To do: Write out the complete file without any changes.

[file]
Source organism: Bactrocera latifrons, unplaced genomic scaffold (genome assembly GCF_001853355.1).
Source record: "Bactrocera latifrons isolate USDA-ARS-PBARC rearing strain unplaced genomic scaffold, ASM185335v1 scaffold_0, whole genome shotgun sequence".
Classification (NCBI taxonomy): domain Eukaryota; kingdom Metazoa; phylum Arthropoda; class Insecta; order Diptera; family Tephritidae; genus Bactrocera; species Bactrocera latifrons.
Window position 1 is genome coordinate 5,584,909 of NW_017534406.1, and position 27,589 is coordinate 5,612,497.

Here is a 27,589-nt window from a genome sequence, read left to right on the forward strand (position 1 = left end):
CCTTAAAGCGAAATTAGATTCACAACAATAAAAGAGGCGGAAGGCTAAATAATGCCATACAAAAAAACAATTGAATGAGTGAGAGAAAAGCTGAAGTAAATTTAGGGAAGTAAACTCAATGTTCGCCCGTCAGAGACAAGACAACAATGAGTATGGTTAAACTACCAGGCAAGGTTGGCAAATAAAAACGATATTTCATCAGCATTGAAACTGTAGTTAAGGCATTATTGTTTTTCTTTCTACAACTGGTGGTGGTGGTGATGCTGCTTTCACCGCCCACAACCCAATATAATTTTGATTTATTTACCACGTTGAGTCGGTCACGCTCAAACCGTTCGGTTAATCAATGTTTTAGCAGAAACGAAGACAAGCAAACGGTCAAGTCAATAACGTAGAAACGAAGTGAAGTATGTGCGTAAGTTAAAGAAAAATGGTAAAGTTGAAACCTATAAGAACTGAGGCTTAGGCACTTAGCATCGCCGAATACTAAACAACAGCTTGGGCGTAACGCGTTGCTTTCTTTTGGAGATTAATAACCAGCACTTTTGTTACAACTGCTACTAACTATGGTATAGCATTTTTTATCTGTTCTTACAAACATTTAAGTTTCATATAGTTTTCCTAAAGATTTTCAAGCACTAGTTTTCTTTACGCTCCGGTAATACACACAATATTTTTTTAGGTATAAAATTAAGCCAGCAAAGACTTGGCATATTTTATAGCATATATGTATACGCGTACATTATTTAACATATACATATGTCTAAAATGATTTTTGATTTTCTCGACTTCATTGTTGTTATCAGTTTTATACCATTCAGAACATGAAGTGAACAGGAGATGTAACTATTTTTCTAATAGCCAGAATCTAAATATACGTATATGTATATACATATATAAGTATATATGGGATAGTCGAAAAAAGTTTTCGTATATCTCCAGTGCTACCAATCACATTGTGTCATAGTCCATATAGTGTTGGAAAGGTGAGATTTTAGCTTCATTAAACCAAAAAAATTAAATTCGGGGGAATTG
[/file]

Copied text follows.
Source organism: Bactrocera latifrons, unplaced genomic scaffold (genome assembly GCF_001853355.1).
Source record: "Bactrocera latifrons isolate USDA-ARS-PBARC rearing strain unplaced genomic scaffold, ASM185335v1 scaffold_0, whole genome shotgun sequence".
Classification (NCBI taxonomy): domain Eukaryota; kingdom Metazoa; phylum Arthropoda; class Insecta; order Diptera; family Tephritidae; genus Bactrocera; species Bactrocera latifrons.
Window position 1 is genome coordinate 5,584,909 of NW_017534406.1, and position 27,589 is coordinate 5,612,497.

Here is a 27,589-nt window from a genome sequence, read left to right on the forward strand (position 1 = left end):
CCTTAAAGCGAAATTAGATTCACAACAATAAAAGAGGCGGAAGGCTAAATAATGCCATACAAAAAAACAATTGAATGAGTGAGAGAAAAGCTGAAGTAAATTTAGGGAAGTAAACTCAATGTTCGCCCGTCAGAGACAAGACAACAATGAGTATGGTTAAACTACCAGGCAAGGTTGGCAAATAAAAACGATATTTCATCAGCATTGAAACTGTAGTTAAGGCATTATTGTTTTTCTTTCTACAACTGGTGGTGGTGGTGATGCTGCTTTCACCGCCCACAACCCAATATAATTTTGATTTATTTACCACGTTGAGTCGGTCACGCTCAAACCGTTCGGTTAATCAATGTTTTAGCAGAAACGAAGACAAGCAAACGGTCAAGTCAATAACGTAGAAACGAAGTGAAGTATGTGCGTAAGTTAAAGAAAAATGGTAAAGTTGAAACCTATAAGAACTGAGGCTTAGGCACTTAGCATCGCCGAATACTAAACAACAGCTTGGGCGTAACGCGTTGCTTTCTTTTGGAGATTAATAACCAGCACTTTTGTTACAACTGCTACTAACTATGGTATAGCATTTTTTATCTGTTCTTACAAACATTTAAGTTTCATATAGTTTTCCTAAAGATTTTCAAGCACTAGTTTTCTTTACGCTCCGGTAATACACACAATATTTTTTTAGGTATAAAATTAAGCCAGCAAAGACTTGGCATATTTTATAGCATATATGTATACGCGTACATTATTTAACATATACATATGTCTAAAATGATTTTTGATTTTCTCGACTTCATTGTTGTTATCAGTTTTATACCATTCAGAACATGAAGTGAACAGGAGATGTAACTATTTTTCTAATAGCCAGAATCTAAATATACGTATATGTATATACATATATAAGTATATATGGGATAGTCGAAAAAAGTTTTCGTATATCTCCAGTGCTACCAATCACATTGTGTCATAGTCCATATAGTGTTGGAAAGGTGAGATTTTAGCTTCATTAAACCAAAAAAATTAAATTCGGGGGAATTG